• by Nzimmer911 (1553899) on Thursday February 18, 2010 @05:06PM (#31191004)
    I think that this approach should become the industry standard for retaliation against malware. What better way to force complacent users to cleanup their machines than to disable them? Less botnets = more bandwidth for the rest of us.
    • Some ISPs notify their customers if they're participating in a botnet, and cut their service is nothing is done about it. They're only doing it out of their own interest, but I wouldn't mind federal governments making this mandatory.

      This isn't the first time that an update from Microsoft breaks an infected PC. It's not something they plan or test for, nor should they.

  • by Anonymous Coward

    Huh? I thought Netcraft confirmed that BSD was dead. Oh waaaiiiitttt... BSOD
    Ok nevermind

  • by pwnies (1034518) *

    That seems a harsh way to find out that your Windows machine has been rooted.

    Or a good way, as it will force people to find a way to fix it. Who knows, maybe it will even teach some people some things about the dangers of rootkits.

    • Re: (Score:3, Insightful)

      by mlts (1038732) *

      Even better, it gets the machine off the net, so other people are not victims of DDoS attacks, spam, automated scans, and other crap that might come from a botnet client.

      I admit I sound like a jerk here, but I'd rather have a machine with a BSOD than a rootkitted box. Reinstalling or reimaging a machine may be a bit time consuming, but it is nowhere the time it would take to recover access to compromised bank accounts, Web accounts, gaming, and dealing with identity theft issues.

      • by couchslug (175151)

        "I admit I sound like a jerk here,"

        No, you don't.

        Lusers (the term fits in this case) don't care about securing their machine unless it gets broken. Malware that breaks machines provokes an immunue response, while parasitic malware usually does not.

  • That seems a harsh way to find out that your Windows machine has been rooted.

    Don't worry, I'm sure the author(s) of the rootkit released a patch within 24 hours that automatically updated the infected machines to make the rootkit "compatible" with the security update.

  • Don't worry (Score:5, Informative)

    by wiredog (43288) on Thursday February 18, 2010 @05:12PM (#31191088) Journal

    The malware has been updated [theinquirer.net] so that it won't cause a crash.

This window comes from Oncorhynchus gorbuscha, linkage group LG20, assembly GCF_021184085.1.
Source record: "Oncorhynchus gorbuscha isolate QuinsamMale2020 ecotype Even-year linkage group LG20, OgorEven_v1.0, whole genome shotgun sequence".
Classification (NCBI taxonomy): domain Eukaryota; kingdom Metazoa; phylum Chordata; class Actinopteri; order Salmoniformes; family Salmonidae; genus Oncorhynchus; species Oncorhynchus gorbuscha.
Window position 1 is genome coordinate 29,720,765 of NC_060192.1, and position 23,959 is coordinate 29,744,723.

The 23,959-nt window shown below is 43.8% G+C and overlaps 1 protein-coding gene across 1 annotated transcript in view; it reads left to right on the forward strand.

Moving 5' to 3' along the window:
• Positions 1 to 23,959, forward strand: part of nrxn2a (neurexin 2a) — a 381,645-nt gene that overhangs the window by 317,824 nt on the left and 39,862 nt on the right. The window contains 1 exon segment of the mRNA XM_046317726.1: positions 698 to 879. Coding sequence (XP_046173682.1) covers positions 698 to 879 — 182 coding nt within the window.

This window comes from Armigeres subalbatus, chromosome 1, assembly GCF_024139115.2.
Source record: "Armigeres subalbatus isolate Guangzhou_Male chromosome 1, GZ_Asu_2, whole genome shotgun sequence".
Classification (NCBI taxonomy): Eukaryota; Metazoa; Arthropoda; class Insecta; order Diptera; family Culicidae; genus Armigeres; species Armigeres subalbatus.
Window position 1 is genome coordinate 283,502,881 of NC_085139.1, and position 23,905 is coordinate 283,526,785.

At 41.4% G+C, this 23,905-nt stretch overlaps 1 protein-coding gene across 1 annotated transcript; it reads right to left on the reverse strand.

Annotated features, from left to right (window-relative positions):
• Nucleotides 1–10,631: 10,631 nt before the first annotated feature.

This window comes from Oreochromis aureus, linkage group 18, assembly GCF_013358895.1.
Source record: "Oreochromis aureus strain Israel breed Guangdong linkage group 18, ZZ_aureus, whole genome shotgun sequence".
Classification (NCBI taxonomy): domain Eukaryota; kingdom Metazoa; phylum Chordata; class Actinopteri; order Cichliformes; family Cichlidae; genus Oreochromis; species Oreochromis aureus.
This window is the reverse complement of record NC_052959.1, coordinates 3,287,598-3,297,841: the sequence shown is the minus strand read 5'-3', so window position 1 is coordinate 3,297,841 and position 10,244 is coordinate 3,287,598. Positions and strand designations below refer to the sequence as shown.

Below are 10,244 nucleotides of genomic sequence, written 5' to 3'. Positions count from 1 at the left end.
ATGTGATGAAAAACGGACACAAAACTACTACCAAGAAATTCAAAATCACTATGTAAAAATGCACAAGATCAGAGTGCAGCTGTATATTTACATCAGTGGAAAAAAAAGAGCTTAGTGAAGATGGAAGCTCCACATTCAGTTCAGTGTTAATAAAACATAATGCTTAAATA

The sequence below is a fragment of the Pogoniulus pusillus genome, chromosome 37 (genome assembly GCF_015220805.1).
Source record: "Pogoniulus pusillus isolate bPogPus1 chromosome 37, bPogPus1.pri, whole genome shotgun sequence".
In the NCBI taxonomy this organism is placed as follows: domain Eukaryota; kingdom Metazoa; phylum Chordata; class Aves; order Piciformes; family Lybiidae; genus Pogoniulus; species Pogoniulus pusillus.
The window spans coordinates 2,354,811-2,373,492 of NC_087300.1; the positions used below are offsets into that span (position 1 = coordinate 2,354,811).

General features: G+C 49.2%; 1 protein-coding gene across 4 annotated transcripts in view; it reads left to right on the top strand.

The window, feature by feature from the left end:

• I wouldn't be surprised if the rootkit authors were at work on a patch for this BSOD. They will of course send it out via auto-update.

  • Be Gentle (Score:5, Funny)

    by e2d2 (115622) on Thursday February 18, 2010 @05:17PM (#31191196)

    That seems a harsh way to find out that your Windows machine has been rooted.

    What do you want? Some cuddling before breaking the bad news?

    "Sweety.. you got rooted" .. as it goes in the _wrong_ hole.

  • bsod (Score:3, Insightful)

    by confused one (671304) on Thursday February 18, 2010 @05:18PM (#31191206)

    That seems a harsh way to find out that your Windows machine has been rooted.

    There are plenty of people who think that tracking down all the machines in these botnets and disabling them is a reasonable way of dealing with the problem.

    • That is the only effective way of dealing with the problem.

      The alternatives are to ignore the problem.

  • by HTH NE1 (675604) on Thursday February 18, 2010 @05:25PM (#31191340)

    So is Microsoft rushing out an update to their Malicious Software Removal Tool to clean up this rootkit?

  • by Culture20 (968837) on Thursday February 18, 2010 @06:08PM (#31191992)
    And I mean that sincerely. Please BSOD more botnets.
  • > Users affected by this problem can fix it by replacing the infected driver
    > with a new one via the system console.

    But that would break Alureon! Is an update available for it?

    • Re: (Score:2, Funny)

      by Pyrus.mg (1152215)
      As mentioned above if you are an Alureon user an update has already been surreptitiously deployed to your pc and you can safely let Microsoft secure your system without losing any Alureon functionality.
  • That seems a harsh way to find out that your Windows machine has been rooted.

    I don't know about anyone else, but I would think that any way you find out your machine is rooted is going to be harsh. Sure, the not booting thing is annoying (still don't know why Windows or Intel/AMD chpsets don't support a Target Disk Mode for events like this), but finding out that someone else has had free reign over your machine for who knows how long (whether it is currently booting or not) is a harsh reality.